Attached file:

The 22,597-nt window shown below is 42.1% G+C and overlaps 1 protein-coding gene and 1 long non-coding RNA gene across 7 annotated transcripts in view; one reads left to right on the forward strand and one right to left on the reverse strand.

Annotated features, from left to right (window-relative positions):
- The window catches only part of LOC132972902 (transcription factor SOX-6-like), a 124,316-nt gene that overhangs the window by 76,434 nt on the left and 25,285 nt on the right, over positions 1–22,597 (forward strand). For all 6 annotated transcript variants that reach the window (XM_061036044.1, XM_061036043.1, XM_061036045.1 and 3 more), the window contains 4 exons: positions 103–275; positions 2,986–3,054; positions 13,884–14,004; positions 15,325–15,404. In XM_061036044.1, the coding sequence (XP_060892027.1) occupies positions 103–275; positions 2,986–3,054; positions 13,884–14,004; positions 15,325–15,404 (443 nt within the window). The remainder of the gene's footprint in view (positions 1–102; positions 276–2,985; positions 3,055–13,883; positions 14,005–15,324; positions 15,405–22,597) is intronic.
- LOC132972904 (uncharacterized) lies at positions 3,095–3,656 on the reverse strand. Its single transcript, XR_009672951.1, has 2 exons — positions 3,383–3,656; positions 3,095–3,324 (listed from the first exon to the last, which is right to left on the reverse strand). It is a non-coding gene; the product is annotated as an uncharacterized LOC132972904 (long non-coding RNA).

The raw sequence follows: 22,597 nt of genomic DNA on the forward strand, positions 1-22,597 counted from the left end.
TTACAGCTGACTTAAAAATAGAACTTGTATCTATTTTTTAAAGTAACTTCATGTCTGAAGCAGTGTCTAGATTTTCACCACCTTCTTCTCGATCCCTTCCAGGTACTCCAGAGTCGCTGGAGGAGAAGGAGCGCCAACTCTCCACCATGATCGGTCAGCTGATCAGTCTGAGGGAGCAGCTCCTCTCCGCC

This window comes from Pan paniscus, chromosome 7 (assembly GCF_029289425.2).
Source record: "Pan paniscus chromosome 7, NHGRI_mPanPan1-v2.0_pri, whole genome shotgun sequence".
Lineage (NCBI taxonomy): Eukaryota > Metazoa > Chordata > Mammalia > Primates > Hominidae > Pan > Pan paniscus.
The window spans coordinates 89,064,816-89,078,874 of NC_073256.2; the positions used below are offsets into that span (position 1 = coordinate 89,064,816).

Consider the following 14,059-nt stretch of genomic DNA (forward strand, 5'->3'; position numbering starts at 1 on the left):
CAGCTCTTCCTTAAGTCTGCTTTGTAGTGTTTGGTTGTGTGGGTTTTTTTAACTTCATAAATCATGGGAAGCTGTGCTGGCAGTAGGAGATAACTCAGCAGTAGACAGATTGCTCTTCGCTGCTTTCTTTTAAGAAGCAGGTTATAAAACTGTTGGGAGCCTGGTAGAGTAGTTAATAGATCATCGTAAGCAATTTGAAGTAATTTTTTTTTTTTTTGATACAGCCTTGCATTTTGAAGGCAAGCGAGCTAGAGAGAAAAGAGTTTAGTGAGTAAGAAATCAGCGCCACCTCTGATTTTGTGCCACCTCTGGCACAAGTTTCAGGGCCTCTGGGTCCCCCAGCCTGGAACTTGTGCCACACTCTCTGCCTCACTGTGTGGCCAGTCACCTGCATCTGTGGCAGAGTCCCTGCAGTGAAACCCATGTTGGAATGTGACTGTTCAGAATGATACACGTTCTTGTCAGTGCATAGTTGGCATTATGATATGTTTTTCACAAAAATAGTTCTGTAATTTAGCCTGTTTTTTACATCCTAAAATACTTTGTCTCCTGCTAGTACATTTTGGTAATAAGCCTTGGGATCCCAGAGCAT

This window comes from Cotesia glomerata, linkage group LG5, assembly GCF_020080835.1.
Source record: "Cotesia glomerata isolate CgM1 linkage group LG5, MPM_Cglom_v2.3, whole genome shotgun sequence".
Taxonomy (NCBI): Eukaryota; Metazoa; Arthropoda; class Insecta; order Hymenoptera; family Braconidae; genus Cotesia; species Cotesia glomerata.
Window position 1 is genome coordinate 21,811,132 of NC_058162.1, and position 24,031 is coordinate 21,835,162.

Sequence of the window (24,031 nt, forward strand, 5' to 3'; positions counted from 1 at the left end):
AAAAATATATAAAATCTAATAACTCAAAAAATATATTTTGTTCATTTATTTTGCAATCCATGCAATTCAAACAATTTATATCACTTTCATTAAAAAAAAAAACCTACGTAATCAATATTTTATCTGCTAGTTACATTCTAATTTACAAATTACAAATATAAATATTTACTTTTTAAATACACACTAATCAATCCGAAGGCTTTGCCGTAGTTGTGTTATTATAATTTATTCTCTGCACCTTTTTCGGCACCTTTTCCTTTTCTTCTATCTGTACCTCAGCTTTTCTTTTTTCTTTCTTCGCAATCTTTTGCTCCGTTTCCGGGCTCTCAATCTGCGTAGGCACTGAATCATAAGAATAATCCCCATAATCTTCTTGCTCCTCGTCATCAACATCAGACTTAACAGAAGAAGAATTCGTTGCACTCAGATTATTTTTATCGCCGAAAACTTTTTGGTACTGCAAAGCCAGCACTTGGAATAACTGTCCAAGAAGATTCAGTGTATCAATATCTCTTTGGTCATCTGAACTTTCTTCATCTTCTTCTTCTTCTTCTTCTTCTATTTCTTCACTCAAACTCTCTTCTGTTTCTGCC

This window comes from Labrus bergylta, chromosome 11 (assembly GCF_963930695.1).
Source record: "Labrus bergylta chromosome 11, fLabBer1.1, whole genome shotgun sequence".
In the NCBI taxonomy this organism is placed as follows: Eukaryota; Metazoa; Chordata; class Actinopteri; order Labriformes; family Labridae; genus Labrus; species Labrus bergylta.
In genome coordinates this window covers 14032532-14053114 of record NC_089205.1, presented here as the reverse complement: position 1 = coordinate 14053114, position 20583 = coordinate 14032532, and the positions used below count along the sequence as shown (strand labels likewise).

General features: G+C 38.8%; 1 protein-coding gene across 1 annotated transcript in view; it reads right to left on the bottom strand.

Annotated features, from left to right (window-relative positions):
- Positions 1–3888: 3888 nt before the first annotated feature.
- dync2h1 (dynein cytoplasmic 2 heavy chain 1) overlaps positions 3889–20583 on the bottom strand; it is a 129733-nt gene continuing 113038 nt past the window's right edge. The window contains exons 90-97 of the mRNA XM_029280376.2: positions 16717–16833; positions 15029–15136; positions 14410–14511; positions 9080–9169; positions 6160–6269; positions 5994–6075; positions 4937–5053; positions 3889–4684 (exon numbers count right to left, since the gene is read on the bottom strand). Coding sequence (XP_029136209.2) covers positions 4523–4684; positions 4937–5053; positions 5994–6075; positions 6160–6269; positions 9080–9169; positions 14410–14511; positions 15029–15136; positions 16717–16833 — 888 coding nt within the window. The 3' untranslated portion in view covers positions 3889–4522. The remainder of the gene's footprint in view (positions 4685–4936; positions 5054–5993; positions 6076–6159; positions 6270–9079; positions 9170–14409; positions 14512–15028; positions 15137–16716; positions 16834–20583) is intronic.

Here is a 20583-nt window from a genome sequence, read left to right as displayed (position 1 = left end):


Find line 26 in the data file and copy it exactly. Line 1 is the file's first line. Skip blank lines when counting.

- dync2h1 (dynein cytoplasmic 2 heavy chain 1) overlaps positions 3889–20583 on the bottom strand; it is a 129733-nt gene continuing 113038 nt past the window's right edge. The window contains exons 90-97 of the mRNA XM_029280376.2: positions 16717–16833; positions 15029–15136; positions 14410–14511; positions 9080–9169; positions 6160–6269; positions 5994–6075; positions 4937–5053; positions 3889–4684 (exon numbers count right to left, since the gene is read on the bottom strand). Coding sequence (XP_029136209.2) covers positions 4523–4684; positions 4937–5053; positions 5994–6075; positions 6160–6269; positions 9080–9169; positions 14410–14511; positions 15029–15136; positions 16717–16833 — 888 coding nt within the window. The 3' untranslated portion in view covers positions 3889–4522. The remainder of the gene's footprint in view (positions 4685–4936; positions 5054–5993; positions 6076–6159; positions 6270–9079; positions 9170–14409; positions 14512–15028; positions 15137–16716; positions 16834–20583) is intronic.